I'm running out of Quick Takes...

5. Did you see Grey's Anatomy last night? It was sort of hard to follow at times but I'm so happy that April and Jackson are together. They just make sense together. I never really watched Grey's before I was home during the day. It's our daily "soap" since all the soaps I used to watch have gone off the air. I'm still bitter that they took Guiding Light off. Even though I'm on my third loop through the entire series, I still enjoy Grey's enough to record it if I'm going to be away from the tv when it's on in the afternoon. The afternoons now are showing the time around when Izzy gets the brain tumor. Even though I know how it turns out, it's entertaining.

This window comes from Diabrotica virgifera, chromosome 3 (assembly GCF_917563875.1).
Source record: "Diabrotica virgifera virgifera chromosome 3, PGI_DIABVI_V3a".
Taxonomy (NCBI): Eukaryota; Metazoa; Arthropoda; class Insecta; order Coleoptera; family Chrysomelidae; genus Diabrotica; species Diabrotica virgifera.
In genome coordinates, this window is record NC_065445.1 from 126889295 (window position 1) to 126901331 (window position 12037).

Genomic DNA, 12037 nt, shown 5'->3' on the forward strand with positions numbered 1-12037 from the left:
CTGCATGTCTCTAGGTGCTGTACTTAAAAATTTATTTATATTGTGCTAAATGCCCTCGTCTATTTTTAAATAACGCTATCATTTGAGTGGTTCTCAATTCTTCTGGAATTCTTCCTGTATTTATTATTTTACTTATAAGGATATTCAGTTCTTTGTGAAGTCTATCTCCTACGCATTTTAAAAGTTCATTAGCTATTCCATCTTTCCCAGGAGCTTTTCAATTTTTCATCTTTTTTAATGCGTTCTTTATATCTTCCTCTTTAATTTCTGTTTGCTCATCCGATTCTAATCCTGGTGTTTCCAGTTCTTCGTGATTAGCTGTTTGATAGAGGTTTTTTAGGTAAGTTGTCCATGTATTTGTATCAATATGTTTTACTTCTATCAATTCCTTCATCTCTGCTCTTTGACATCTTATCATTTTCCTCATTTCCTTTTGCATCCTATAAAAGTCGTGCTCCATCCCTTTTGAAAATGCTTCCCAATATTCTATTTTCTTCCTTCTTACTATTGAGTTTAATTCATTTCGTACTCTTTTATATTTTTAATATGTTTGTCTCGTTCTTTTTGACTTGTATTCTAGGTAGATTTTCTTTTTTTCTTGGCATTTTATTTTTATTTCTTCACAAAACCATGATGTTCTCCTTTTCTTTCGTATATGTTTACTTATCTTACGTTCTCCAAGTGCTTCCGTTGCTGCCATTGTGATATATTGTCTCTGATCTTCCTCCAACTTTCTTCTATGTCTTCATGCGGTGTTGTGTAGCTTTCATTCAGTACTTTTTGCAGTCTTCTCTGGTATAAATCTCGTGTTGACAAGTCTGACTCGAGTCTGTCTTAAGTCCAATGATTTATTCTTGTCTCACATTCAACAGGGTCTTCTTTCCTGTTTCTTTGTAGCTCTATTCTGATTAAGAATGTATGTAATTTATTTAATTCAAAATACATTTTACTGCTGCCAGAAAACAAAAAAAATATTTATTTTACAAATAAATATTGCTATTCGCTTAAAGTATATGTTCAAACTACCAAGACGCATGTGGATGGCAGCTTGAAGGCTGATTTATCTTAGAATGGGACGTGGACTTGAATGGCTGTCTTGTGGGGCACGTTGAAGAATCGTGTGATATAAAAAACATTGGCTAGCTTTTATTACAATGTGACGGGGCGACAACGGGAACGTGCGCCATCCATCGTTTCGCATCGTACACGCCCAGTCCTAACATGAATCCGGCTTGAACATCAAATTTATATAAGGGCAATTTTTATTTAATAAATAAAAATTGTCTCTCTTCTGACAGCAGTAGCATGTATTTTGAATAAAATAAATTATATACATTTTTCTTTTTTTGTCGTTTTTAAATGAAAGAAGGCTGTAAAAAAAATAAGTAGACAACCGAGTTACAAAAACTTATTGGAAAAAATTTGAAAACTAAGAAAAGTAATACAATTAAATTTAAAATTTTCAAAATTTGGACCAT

6. I'm not a big movie fan. Well... not a CURRENT movie fan. I'm all about some Turner Classic Movies and know way more about old cinema than someone my age should. But I am a big fan of the Oscars. I love the pomp and circumstance, the tradition, the red carpet. I love the human interest side of it. And having worked in local theater and seen how much of themselves actors pour into a role, I love seeing folks be rewarded for their efforts. My favorite thing about theater is the production process, all the effort that it takes to bring words from a page to life. I can only imagine how much bigger that process is with movies. In another life I would have been a Costume Designer. Or a Stage Manager. Or a Production Assistant. I want to be there and enjoy the magic but not have the entire responsibility.